Half-year profit attributable to farmer shareholders of Hamilton-based dairy genetics co-operative Livestock Improvement Corporation (LIC) is up $2 million on the same time last year.
The company has posted a net profit after tax of $30 million for the six months to November 30, up from $28m for the corresponding period last year.
Revenue was $131.5m, up from $120.1m for the previous period.
Chairman Murray King said the result was due to farmers investing in products which drive their prosperity, despite conservative times.
"The start of the dairy season is when most of our activity takes place - with herd testing, herd recording, artificial breeding and animal health - and that coincided, this season, with a drop in dairy payout, from the previous season's high.
"Despite this, demand grew with increases of 7.6 per cent in herd testing, 10.9 per cent in dairy genetics, 31.9 per cent in DNA parentage testing, 17.6 per cent in farm software, 2.7 per cent in farm automation systems and 21.1 per cent increase in animal health services like BVD testing - to mention just a few."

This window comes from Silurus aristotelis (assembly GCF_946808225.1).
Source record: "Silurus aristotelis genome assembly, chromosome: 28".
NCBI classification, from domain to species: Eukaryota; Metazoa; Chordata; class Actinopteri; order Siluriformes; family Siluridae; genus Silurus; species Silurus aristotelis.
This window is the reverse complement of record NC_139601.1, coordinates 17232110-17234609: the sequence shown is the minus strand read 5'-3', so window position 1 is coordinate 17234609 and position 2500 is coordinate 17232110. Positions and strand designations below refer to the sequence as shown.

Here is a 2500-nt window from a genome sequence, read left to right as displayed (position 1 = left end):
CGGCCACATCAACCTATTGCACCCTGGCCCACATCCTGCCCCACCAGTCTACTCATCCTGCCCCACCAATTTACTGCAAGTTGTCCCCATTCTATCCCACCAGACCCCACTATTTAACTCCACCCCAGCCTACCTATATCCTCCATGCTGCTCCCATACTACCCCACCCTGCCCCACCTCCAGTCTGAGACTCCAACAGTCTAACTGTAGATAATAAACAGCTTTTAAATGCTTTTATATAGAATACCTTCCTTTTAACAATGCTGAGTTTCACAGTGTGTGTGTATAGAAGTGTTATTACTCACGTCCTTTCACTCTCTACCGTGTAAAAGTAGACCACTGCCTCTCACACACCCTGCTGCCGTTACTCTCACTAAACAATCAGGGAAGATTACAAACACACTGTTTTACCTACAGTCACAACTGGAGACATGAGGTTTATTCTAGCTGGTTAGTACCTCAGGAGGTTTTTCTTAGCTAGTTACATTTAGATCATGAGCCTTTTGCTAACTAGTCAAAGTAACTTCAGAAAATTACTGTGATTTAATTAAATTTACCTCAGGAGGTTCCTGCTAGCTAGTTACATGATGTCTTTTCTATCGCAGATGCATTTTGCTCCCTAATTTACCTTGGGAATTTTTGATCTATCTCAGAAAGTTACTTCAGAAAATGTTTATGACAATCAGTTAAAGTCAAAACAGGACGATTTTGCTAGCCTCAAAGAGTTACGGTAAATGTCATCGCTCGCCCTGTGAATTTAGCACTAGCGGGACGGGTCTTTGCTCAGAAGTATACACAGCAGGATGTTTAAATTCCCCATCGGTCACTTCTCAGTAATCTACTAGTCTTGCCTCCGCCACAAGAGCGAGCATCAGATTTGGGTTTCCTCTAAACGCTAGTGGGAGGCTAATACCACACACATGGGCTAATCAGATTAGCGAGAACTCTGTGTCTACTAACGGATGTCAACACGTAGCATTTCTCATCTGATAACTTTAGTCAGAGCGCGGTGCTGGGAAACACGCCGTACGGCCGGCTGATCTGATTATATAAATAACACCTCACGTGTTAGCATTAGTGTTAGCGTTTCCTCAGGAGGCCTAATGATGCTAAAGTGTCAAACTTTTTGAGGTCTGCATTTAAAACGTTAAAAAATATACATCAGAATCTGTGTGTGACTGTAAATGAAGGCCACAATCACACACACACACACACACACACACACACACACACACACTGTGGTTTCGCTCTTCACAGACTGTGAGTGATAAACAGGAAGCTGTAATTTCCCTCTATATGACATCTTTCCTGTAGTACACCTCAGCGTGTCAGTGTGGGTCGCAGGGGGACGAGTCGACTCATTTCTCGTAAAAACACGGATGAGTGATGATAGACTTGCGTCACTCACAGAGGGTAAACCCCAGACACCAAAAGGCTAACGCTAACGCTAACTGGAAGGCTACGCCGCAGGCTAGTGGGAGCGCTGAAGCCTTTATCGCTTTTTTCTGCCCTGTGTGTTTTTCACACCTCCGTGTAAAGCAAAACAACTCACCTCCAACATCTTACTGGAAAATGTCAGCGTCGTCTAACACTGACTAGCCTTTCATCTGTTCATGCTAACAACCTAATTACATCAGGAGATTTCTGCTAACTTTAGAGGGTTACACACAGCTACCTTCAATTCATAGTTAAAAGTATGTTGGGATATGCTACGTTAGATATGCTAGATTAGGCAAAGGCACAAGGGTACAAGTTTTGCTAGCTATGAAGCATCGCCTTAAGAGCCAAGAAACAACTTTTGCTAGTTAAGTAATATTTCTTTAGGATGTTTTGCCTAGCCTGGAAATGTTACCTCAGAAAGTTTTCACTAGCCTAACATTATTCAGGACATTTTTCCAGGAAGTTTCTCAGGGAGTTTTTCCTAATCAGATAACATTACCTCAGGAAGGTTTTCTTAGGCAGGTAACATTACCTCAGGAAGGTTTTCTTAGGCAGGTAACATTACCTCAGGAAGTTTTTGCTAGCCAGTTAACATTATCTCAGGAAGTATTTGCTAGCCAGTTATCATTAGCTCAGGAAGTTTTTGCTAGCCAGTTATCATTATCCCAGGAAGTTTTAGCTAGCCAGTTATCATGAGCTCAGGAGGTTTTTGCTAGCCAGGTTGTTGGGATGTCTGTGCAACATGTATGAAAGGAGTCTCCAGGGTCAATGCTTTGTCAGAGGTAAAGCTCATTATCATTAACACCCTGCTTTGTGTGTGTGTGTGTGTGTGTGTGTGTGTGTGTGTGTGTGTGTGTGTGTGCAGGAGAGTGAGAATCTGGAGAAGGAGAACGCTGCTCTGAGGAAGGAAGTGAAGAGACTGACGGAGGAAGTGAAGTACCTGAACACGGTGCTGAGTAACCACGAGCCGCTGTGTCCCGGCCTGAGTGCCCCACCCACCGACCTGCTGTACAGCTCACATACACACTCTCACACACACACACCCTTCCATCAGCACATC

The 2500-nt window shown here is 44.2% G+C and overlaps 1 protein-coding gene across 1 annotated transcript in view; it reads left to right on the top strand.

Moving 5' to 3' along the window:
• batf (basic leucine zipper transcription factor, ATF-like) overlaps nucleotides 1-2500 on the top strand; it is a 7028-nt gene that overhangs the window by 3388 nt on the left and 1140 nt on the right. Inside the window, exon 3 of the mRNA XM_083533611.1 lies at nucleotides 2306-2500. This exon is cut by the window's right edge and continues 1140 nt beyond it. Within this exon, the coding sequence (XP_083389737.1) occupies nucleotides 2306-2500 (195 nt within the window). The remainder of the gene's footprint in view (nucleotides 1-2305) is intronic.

In response to industry volatility, LIC had not increased product or service pricing, or had kept increases minimal, King said.
"The good thing is that LIC is a dairy farmer owned co-operative, so everything we do - from products and services, to the profit, dividends and research and development - all return to our shareholders."
The balance sheet remained strong, King said, with total equity of $214.6m compared to $199.7m at the same time the year before.
LIC emphasised its business, particularly artificial breeding, was highly seasonal. Half-year results incorporated the majority of the artificial breeding revenue, but not a similar proportion of total costs, and were therefore not indicative of either the second-half result or the full-year result.
- © Fairfax NZ News